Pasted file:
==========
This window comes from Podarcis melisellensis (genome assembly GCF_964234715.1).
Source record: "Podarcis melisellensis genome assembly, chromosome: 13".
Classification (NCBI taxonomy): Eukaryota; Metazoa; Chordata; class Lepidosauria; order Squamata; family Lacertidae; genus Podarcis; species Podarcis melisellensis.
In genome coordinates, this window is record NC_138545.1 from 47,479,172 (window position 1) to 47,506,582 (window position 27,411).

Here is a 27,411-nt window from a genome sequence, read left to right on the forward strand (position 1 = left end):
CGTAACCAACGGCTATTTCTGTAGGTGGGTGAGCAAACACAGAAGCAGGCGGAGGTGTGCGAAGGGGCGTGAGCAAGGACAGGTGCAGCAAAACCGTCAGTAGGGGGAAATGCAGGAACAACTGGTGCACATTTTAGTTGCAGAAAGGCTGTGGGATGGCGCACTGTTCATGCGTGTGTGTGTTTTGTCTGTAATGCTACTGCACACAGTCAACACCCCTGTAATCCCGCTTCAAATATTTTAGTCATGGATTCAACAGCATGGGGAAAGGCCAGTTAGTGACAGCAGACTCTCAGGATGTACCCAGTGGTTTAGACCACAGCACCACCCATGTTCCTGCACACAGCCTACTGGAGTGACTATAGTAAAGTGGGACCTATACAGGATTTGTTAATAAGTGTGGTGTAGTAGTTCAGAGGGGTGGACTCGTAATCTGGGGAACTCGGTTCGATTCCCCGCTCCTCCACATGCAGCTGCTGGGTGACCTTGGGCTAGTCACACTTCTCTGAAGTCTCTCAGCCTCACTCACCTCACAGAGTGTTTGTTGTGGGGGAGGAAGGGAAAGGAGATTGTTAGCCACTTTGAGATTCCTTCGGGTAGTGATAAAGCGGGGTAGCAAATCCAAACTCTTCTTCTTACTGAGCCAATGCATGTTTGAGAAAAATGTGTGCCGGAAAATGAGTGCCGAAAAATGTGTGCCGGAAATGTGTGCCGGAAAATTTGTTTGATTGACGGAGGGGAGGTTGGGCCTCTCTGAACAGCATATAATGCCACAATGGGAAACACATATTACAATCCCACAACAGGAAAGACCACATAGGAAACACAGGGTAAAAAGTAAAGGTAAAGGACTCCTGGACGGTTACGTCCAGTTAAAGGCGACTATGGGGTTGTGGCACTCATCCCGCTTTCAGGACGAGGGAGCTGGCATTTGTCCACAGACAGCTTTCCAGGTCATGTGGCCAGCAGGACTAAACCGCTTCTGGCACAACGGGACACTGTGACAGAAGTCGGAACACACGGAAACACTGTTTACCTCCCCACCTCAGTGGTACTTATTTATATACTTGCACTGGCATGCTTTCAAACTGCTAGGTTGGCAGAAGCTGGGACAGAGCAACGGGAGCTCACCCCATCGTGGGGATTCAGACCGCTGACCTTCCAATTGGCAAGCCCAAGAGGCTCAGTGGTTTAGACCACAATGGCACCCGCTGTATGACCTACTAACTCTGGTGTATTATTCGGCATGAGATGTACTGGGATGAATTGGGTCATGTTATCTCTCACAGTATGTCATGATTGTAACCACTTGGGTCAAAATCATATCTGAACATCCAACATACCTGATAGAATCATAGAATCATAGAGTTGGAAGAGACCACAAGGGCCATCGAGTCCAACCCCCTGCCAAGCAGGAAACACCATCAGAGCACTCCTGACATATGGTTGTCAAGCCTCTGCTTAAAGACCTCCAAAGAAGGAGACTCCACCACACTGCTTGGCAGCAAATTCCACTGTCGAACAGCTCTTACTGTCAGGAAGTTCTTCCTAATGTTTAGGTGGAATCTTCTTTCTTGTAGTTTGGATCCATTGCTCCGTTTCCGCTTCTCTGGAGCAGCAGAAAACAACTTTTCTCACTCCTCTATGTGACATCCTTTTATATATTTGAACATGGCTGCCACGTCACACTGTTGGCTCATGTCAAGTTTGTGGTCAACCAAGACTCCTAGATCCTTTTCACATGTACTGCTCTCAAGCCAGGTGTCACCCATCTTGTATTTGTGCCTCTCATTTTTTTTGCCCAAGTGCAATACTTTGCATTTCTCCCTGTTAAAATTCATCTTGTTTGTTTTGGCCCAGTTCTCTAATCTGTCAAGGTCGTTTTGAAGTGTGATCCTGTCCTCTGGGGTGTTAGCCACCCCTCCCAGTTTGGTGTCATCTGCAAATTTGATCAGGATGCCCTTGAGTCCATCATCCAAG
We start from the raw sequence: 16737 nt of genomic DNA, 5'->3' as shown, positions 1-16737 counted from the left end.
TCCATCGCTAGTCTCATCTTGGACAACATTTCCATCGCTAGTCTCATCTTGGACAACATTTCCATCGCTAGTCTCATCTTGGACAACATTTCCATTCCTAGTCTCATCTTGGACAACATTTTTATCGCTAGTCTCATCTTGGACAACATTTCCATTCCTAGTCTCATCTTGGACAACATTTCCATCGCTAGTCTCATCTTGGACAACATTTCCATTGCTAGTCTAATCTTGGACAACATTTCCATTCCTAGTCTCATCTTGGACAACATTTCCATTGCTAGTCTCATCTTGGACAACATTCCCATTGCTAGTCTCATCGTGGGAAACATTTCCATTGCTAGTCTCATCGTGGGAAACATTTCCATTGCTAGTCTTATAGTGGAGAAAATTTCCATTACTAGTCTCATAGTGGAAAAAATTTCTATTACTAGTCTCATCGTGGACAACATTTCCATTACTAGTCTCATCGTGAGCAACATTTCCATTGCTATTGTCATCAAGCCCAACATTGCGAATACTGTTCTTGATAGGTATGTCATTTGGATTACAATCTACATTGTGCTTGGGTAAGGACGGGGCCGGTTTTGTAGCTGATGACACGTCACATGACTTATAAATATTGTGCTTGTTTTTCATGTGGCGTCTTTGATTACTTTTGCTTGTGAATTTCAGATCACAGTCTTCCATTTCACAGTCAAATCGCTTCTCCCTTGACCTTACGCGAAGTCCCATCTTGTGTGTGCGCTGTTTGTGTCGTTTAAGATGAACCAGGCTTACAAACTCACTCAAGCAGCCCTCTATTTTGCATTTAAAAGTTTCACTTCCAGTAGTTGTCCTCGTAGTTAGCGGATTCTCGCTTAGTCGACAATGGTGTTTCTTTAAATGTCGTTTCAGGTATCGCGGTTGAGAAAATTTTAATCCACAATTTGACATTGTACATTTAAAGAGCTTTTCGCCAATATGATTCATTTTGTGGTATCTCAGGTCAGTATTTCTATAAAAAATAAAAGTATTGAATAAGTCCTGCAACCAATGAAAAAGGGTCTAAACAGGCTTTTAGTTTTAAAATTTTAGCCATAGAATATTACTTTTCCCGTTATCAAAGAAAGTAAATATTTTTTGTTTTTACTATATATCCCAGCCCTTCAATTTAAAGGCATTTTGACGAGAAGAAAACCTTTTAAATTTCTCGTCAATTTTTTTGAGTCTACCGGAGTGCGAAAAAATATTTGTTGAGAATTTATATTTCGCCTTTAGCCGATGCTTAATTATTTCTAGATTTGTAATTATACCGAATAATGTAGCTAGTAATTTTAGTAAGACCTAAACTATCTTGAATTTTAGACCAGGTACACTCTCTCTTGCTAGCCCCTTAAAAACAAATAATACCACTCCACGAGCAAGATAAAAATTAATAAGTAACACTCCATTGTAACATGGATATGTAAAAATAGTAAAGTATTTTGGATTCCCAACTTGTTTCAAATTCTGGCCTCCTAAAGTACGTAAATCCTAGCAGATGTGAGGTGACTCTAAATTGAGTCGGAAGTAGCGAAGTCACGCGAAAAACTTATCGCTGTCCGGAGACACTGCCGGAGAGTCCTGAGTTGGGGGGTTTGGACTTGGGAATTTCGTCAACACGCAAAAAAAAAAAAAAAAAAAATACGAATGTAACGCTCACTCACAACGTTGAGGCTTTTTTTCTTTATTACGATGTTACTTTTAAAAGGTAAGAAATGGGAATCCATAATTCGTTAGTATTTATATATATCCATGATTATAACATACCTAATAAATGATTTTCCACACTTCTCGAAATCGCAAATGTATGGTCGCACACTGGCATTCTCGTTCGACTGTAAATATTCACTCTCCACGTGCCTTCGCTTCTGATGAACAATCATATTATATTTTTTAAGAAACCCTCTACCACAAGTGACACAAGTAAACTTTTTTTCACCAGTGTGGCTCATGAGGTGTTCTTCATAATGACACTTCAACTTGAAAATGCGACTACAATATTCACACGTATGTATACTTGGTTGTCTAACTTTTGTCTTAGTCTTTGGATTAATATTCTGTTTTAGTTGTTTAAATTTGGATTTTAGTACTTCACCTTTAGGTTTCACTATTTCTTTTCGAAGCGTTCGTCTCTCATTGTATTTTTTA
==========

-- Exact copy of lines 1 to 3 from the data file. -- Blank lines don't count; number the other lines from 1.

This window comes from Podarcis melisellensis (genome assembly GCF_964234715.1).
Source record: "Podarcis melisellensis genome assembly, chromosome: 13".
Classification (NCBI taxonomy): Eukaryota; Metazoa; Chordata; class Lepidosauria; order Squamata; family Lacertidae; genus Podarcis; species Podarcis melisellensis.